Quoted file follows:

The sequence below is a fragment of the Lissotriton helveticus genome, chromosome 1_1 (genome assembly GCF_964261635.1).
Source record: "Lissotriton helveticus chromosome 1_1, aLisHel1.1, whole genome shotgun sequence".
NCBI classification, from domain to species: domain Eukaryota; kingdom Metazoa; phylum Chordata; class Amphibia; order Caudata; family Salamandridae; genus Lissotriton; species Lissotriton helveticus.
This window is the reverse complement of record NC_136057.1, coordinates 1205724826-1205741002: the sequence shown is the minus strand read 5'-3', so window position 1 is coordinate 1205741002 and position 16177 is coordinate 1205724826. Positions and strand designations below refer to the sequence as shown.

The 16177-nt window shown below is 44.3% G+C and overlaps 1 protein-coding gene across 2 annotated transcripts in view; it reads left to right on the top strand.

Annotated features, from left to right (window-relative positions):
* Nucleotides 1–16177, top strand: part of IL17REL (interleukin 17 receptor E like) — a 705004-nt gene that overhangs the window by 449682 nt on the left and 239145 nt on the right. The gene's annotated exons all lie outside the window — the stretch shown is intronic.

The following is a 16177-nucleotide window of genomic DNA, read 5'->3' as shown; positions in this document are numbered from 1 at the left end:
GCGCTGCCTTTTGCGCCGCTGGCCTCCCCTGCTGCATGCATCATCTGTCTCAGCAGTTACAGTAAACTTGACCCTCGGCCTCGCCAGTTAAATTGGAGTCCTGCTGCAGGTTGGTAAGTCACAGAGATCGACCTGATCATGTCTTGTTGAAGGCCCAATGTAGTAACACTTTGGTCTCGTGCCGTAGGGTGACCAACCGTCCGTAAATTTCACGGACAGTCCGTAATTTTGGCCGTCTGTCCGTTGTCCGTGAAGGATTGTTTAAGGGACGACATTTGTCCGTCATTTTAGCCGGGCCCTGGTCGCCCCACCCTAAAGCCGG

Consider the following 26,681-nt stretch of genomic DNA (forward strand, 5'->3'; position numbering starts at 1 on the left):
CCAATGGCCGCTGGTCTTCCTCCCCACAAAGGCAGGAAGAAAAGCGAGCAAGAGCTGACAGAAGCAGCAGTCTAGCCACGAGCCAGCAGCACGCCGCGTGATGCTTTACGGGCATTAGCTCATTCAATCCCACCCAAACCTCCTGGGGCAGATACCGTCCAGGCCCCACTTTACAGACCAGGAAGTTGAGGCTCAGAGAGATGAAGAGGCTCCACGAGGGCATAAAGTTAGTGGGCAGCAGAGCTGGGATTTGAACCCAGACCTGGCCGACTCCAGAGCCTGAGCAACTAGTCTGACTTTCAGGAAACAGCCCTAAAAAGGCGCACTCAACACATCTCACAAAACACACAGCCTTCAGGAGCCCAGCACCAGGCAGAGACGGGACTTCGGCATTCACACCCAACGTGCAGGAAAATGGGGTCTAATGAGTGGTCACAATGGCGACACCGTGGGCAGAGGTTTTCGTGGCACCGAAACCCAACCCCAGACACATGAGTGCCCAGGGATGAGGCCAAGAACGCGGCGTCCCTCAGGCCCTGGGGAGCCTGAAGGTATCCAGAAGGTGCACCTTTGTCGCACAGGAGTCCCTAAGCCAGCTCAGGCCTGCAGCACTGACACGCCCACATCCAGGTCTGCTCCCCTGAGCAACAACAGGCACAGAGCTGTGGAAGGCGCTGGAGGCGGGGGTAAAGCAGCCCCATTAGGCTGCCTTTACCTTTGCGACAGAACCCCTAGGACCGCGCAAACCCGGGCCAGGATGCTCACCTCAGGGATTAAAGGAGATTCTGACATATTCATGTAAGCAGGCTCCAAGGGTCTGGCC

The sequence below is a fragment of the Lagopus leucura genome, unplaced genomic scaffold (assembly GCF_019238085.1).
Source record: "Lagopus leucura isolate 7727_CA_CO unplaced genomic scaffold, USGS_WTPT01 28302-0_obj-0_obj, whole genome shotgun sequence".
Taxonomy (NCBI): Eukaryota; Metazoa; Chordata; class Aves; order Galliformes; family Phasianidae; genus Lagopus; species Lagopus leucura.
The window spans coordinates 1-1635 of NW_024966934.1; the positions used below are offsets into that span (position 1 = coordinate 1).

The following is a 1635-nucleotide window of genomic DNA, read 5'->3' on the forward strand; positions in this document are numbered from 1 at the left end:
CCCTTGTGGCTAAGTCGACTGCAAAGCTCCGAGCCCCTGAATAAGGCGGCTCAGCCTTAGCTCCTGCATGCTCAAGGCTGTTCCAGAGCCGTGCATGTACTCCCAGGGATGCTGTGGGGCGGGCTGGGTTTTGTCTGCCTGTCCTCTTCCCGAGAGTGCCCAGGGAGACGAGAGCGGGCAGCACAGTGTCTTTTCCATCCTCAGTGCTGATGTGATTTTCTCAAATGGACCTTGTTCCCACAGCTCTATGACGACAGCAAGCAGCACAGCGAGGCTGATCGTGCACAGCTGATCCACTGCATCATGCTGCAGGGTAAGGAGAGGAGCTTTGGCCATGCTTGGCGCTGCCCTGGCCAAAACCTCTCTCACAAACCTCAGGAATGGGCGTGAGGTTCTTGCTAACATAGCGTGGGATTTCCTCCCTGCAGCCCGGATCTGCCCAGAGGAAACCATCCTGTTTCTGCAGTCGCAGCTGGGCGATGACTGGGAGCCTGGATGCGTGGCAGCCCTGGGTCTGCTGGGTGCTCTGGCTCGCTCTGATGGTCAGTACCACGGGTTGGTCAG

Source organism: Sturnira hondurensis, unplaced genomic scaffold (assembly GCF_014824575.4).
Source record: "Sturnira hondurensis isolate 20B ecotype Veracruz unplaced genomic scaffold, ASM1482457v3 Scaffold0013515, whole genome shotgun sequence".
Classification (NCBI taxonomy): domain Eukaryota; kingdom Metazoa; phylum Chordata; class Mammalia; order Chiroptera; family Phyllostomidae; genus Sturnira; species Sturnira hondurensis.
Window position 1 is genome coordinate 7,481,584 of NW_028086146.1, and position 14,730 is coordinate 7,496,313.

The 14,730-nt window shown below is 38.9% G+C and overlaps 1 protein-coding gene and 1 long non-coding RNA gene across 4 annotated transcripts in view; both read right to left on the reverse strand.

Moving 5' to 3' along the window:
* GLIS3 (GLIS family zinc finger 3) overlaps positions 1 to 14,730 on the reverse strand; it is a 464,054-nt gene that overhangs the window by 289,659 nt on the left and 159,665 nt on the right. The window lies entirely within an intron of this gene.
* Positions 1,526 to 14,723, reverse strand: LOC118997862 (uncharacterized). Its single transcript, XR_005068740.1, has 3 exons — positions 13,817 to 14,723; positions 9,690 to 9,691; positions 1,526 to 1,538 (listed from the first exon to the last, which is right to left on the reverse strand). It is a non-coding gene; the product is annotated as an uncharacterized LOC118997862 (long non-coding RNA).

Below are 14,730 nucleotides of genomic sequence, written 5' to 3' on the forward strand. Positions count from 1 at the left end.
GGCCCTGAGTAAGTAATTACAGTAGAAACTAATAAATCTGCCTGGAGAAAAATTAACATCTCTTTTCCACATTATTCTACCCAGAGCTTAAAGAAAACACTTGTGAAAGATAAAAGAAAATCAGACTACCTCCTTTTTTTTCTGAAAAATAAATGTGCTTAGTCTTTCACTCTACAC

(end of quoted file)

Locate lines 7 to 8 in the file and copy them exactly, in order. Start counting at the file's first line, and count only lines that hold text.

* Nucleotides 1–16177, top strand: part of IL17REL (interleukin 17 receptor E like) — a 705004-nt gene that overhangs the window by 449682 nt on the left and 239145 nt on the right. The gene's annotated exons all lie outside the window — the stretch shown is intronic.

The following is a 16177-nucleotide window of genomic DNA, read 5'->3' as shown; positions in this document are numbered from 1 at the left end: